Investigating Prosecutorial Tunnel Vision: an Examination of Confirmation Bias in Prosecutors' Evaluations of Criminal Case Evidence

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University of Alabama Libraries

Prosecutorial “tunnel vision” is an area of interest in the U.S. criminal justice system that is gaining increased attention as more and more wrongful convictions are brought to light. Legal scholars have raised concerns regarding the possibility that prosecutors are failing to recognize and/or disclose to the defense any knowledge of evidence that may exonerate the defendant, a requirement established by U.S. Supreme Court case Brady v. Maryland. This tunnel vision is considered to be due in part to the manifestation of confirmation bias, a well-documented phenomenon regarding the search for and interpretation of information. The current study investigates whether and to what extent prosecutors demonstrate confirmation bias in their review of evidence in a hypothetical homicide case. Active prosecutors were recruited via email and exposed to a fictional arrest report. After reporting their initial impressions of suspect guilt, participants were randomly assigned to three groups, manipulating exposure to new evidence by valence (inculpatory, exculpatory, and ambiguous). Participants evaluated the evidence in terms of credibility and degree of incrimination. Convergent with prior literature, it was hypothesized that initial ratings of guilt would predict case processing decisions and final impressions of guilt, but that this relationship would be mediated by evaluations of evidence credibility/incriminating power, evaluations which in turn would be moderated by evidence valence. Data from the study did not support the hypothesized moderated mediation model. Results indicated that prosecutors make case processing decisions based on appraisals of evidence that stand independent of initial impressions of suspect guilt. Implications regarding prosecutors’ objectivity, cognitive flexibility, and adherence to Brady are discussed.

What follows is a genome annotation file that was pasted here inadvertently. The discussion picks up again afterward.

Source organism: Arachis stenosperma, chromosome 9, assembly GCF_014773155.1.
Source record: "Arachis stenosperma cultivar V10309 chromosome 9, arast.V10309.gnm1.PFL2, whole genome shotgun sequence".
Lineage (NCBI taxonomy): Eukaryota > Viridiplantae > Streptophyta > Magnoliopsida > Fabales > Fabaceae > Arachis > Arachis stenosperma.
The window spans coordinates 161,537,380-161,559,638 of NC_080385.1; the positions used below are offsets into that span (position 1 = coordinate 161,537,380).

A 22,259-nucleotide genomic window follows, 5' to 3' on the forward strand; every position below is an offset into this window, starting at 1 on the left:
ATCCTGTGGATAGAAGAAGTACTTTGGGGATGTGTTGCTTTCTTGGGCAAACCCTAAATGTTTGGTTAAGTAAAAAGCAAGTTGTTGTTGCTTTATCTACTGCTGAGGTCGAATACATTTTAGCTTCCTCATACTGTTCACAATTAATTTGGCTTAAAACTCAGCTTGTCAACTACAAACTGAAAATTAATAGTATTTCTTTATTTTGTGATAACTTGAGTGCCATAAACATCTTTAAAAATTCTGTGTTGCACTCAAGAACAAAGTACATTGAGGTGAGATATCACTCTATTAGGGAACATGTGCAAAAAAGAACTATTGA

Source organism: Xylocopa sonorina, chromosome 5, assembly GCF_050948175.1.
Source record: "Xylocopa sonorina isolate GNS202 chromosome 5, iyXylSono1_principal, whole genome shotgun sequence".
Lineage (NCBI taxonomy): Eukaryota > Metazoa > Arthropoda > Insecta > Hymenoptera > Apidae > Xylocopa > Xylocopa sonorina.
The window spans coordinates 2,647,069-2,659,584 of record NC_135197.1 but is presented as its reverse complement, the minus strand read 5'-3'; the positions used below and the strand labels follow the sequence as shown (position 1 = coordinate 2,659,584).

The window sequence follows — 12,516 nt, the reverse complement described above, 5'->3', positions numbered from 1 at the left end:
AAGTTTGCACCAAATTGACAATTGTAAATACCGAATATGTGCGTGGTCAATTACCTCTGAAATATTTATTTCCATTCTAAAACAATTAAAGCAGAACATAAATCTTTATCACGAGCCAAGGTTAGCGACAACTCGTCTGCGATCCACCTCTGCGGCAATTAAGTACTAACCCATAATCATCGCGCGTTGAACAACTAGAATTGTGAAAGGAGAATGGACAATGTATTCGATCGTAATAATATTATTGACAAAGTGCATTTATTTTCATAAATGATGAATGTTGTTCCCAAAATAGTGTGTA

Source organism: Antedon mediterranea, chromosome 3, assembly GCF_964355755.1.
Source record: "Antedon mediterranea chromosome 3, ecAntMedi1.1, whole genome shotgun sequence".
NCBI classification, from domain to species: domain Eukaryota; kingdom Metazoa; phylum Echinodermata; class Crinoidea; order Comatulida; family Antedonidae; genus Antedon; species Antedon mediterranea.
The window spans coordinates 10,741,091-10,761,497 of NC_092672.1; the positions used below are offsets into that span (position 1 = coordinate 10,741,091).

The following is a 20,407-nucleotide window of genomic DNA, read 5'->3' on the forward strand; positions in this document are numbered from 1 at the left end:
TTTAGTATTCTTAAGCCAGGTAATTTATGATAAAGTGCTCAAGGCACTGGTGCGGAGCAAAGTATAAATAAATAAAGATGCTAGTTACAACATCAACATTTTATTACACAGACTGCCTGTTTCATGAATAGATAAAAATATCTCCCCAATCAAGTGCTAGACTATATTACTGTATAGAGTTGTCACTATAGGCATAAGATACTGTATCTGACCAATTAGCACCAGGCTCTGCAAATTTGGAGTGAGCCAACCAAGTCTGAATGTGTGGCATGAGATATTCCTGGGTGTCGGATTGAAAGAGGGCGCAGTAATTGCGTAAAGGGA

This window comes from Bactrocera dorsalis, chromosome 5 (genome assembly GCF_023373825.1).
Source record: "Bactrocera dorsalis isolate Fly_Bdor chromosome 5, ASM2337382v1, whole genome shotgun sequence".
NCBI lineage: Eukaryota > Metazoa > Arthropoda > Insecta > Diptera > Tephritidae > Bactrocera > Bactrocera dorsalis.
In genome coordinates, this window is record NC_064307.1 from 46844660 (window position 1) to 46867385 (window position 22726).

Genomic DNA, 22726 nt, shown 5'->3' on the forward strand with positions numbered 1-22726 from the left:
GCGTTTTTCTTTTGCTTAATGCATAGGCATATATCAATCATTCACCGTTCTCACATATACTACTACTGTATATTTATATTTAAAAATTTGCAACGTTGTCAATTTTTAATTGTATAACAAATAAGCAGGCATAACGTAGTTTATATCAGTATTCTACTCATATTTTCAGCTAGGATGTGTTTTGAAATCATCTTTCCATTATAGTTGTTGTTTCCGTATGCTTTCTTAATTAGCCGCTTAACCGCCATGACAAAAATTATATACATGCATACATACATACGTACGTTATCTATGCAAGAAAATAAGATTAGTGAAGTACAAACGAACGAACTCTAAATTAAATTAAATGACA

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Confirmation bias, Prosecutorial decision-making